Warnings over 'Africa's Yugoslavia' as Ethiopia coup attempt heightens risk of violent Balkan-style

Discussion in 'Somali Politics' started by Bohol, Jul 3, 2019.

  1. Bohol

    Bohol Staff Member Moderator

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    The meeting was meant to have been top-secret. The men gathered inside the room were the most powerful in northern Ethiopia’s Amhara region.

    The agenda before them was incendiary: the removal of Asamnew Tsige, the regional security chief whose shadowy ambitions had chilled the Ethiopia establishment.

    But somehow Mr Asamnew had got wind of what was afoot.

    Unknown to the participants, a convoy of his loyalists, armed and dressed in unfamiliar camouflage, was advancing towards them along the palm-lined avenues of Bahir Dar, Amhara’s capital.

    Moments after they entered Amhara’s regional headquarters, the meeting room would be splattered in blood and gore. The region’s president and his chief aide lay dead.

    Survivors emerging from under tables ripped curtains off their hooks in a vain attempt to staunch the wounds of Amhara’s dying attorney-general. Events were only just getting underway.

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    Ethiopia's government foiled a coup attempt in a region north of the capital and the country's military chief was shot dead, the prime minister Abiy Ahmed CREDIT: AP
    Elsewhere in Bahir Dar, Asamnew loyalists reportedly attempted to storm the city’s police headquarters and state media building.

    Hours later came more killings, the most startling of them all, as Ethiopia’s powerful army chief, Seare Mekonnen, and a visiting retired general were shot dead while they ate their dinner in the country’s capital Addis Ababa, 300 miles to the south.


    The motivation for last weekend’s attacks, and whether they were even connected, remains unclear.

    Ethiopia’s government, which had shut down the internet days before the killings, released few details and sought to control the narrative by claiming to have thwarted a regional coup. Others were more sceptical, suggesting that the violence may have been unplanned.

    Whatever the truth, the assassinations have laid bare the profoundly disturbing dangers facing Ethiopia.

    Under its dynamic young prime minister, Abiy Ahmed, Ethiopia has been held up over the past year as one of Africa’s most promising states.

    But beneath the exciting reforms, much of the country is seething. Some 3.2m people have fled communal violence that has erupted in pockets across the country in the past 18 months, more than in Syria, Iraq, Yemen and Somalia combined, leading to warnings of a humanitarian disaster.


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    Ethiopian army member reacts as she salutes to a flag-draped coffin of Ethiopian Army Chief of Staff, Seare Mekonnen who got killed by his bodyguard, in Mekele CREDIT: REUTERS
    “Ethiopia is the definition of a forgotten crisis,” said Jan Egeland, secretary-general of the Norwegian Refugee Council.

    “The scale and quality of the humanitarian response is grossly inadequate.”

    As dire as the situation already is, it could just be the beginning, however. Observers and diplomats warn the country is moving closer to cataclysm, with rising ethnic tensions possibly even threatening to engulf a country of 110 million people in a Yugoslav-style secessionist conflagration.


    “The situation is extremely fragile in Ethiopia,” says a Western official.

    “It would not take much to tip it over the edge.” After decades of rule by military strongmen, Mr Abiy’s appointment as prime minister in April last year ushered in a period of breakneck reforms.

    Thousands of political prisoners released. Exiles were invited home as bans on opposition groups including ones that had taken up arms against the government, like the Ginbot 7 movement to which Mr Asamnew, freed after a decade in jail on coup plotting charges, belonged.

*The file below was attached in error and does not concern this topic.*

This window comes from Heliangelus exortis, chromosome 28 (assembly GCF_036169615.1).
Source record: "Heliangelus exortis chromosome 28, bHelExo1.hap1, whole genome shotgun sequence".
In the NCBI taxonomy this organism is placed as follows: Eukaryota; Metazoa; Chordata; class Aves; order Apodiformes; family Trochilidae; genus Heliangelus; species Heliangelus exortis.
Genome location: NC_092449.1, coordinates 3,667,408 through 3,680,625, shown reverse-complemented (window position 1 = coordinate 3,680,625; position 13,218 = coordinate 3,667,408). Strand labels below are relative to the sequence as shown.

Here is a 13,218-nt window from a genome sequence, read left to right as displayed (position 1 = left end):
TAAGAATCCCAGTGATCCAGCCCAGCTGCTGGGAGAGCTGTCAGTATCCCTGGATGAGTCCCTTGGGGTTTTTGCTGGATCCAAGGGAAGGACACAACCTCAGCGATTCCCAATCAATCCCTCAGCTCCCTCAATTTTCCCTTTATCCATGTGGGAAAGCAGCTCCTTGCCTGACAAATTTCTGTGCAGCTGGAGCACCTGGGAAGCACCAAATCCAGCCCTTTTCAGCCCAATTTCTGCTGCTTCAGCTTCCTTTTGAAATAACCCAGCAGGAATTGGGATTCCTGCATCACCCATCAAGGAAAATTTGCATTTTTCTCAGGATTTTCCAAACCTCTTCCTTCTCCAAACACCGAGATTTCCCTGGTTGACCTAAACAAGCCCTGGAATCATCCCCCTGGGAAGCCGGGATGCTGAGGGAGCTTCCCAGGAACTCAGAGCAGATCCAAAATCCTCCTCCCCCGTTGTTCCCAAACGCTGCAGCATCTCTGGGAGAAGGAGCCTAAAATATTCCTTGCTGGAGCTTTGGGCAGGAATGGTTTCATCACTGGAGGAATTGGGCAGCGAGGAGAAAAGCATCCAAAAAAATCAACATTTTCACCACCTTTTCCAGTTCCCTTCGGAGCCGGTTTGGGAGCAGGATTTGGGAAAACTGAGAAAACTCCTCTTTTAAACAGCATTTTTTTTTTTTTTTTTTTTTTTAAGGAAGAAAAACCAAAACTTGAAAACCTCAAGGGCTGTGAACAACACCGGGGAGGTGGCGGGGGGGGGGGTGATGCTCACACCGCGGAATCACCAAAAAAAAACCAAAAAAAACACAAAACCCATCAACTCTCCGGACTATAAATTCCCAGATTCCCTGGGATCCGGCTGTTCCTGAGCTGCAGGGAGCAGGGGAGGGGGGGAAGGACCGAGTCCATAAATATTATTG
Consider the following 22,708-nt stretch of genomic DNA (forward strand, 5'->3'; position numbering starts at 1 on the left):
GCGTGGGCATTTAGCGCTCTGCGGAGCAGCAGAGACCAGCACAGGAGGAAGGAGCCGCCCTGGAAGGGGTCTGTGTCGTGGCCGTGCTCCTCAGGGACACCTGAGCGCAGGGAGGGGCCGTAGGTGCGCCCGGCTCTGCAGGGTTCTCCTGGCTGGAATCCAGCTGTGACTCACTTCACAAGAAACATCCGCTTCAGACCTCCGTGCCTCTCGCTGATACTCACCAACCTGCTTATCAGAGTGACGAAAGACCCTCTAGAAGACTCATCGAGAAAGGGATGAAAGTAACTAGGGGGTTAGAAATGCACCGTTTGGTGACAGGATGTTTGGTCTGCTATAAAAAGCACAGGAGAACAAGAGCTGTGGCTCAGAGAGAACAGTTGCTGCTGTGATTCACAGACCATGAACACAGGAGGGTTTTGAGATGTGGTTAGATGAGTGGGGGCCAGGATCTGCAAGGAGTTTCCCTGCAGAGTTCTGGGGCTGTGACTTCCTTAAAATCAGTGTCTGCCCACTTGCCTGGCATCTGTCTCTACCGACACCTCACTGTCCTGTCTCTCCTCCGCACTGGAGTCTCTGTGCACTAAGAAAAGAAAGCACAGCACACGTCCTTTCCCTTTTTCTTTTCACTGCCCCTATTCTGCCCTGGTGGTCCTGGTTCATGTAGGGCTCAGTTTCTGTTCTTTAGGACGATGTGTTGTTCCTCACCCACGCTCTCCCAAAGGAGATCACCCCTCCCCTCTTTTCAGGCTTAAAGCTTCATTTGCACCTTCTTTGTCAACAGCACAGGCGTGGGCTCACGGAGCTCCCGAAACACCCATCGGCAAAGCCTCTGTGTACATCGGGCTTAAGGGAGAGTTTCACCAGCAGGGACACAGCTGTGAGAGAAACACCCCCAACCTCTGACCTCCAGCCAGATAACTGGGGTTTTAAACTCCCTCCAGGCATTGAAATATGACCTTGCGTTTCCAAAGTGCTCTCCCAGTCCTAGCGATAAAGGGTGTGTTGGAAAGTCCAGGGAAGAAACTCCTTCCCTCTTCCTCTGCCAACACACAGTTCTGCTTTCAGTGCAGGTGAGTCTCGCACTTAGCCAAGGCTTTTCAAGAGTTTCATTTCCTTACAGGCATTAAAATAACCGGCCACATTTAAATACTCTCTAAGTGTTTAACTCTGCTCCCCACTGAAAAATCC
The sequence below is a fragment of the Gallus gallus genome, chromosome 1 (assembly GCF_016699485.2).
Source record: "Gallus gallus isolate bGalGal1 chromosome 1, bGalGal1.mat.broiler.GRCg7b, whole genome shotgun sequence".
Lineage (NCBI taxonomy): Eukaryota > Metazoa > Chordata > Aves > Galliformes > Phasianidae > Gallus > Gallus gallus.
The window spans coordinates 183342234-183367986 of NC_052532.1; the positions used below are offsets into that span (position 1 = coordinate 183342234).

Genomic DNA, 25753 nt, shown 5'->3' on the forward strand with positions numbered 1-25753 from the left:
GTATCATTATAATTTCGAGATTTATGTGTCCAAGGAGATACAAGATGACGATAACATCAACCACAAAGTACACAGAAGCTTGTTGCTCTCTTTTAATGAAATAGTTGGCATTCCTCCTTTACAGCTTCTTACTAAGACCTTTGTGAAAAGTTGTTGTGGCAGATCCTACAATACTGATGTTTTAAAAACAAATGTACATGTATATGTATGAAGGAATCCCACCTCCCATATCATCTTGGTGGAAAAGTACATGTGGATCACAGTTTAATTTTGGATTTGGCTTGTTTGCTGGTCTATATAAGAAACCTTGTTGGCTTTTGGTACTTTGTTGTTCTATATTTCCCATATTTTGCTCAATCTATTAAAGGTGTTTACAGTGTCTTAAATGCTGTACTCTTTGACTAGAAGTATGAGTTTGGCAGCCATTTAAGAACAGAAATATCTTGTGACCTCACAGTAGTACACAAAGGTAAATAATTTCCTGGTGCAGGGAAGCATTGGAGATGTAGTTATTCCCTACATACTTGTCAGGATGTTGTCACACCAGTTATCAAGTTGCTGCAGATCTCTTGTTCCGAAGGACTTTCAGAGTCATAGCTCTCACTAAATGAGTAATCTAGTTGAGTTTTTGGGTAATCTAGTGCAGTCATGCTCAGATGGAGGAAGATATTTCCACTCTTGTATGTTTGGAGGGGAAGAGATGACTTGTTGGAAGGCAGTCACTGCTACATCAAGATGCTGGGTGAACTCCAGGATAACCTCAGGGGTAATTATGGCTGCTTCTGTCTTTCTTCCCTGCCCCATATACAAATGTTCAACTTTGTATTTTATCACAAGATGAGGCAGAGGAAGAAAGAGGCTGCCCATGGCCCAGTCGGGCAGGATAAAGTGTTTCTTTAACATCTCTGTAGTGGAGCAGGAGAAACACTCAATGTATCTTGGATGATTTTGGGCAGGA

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    A peace deal with neighbouring Eritrea was signed, ending years of instability that followed a bloody border war which erupted in 1998. Mr Abiy pulled in billions of dollars in new aid and investment to help prop up a debt-ridden economy.

    The new prime minister had to move fast in order to outflank hardline elements of the old regime whose interests were threatened.

    Many analysts now suggest he moved too fast. In 1995, a new constitution divided the country into nine ethnically based semi-autonomous regions.

    Mr Abiy’s democratic reforms have given breathing room to ethnic ambitions his repressive predecessors were able to keep in check.

    Ethnic parties, many of them with an openly chauvinistic message, have mushroomed, playing on old communal grievances, reigniting territorial border disputes and claiming the ethnic persecution of their kinsmen living in other regions.

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    Ethiopia's deputy prime minister Mekonnen attends the funeral of Amhara president Mekonnen and two other officials in Bahir Dar CREDIT: REUTERS
    In this respect, there are strong parallels with Yugoslavia in the 1990s, where a federal state organised along ethnic lines broke up over similar tensions, says Florian Bieber, a Balkans specialist at the University of Graz in Austria and until recently a visiting professor at Addis Ababa University.


    “In an ethno-federal state like Ethiopia is and like Yugoslavia was, power is very much claimed along ethnic lines,” he said.

    “The very quick and in many ways very welcome opening up of the country has created the opportunity for competition between different ethnic claims.”

    Like in Yugoslavia, many Ethiopian regions are dominated by a single group but have sizeable minorities living in others. Attacks on minorities have proliferated in several of them.

    Tit-for-tat violence between Gumuz and Amhara groups in Benishangul-Gumuz, which neighbours Amhara, killed more than 200 people in May.

    Last year, scores of people died in Addis Ababa in clashes between the local Oromo population, Ethiopia’s biggest ethnic group, and non-Oromo minorities.


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    Will ethnic federalism lead to Ethiopia's disintegration?
    Most worryingly, ethnic militias have also sprouted in parts of the country, many of them run by regime figures.

    Last weekend’s attacks in Amhara, where there is nostalgia for the days it dominated Ethiopia before the overthrow of Emperor Haile Selassie in 1974, were carried out by one such outfit.

    It had been formed by Mr Asamnew who emerged as hardline champion of Amhara interests and whise appointment as security chief was meant to be a sop to Amhara nationalists.

    The gesture failed. Mr Abiy has now responded to tje threat with a old-fashioned clampdown. Scores of Amhara nationalists have been detained.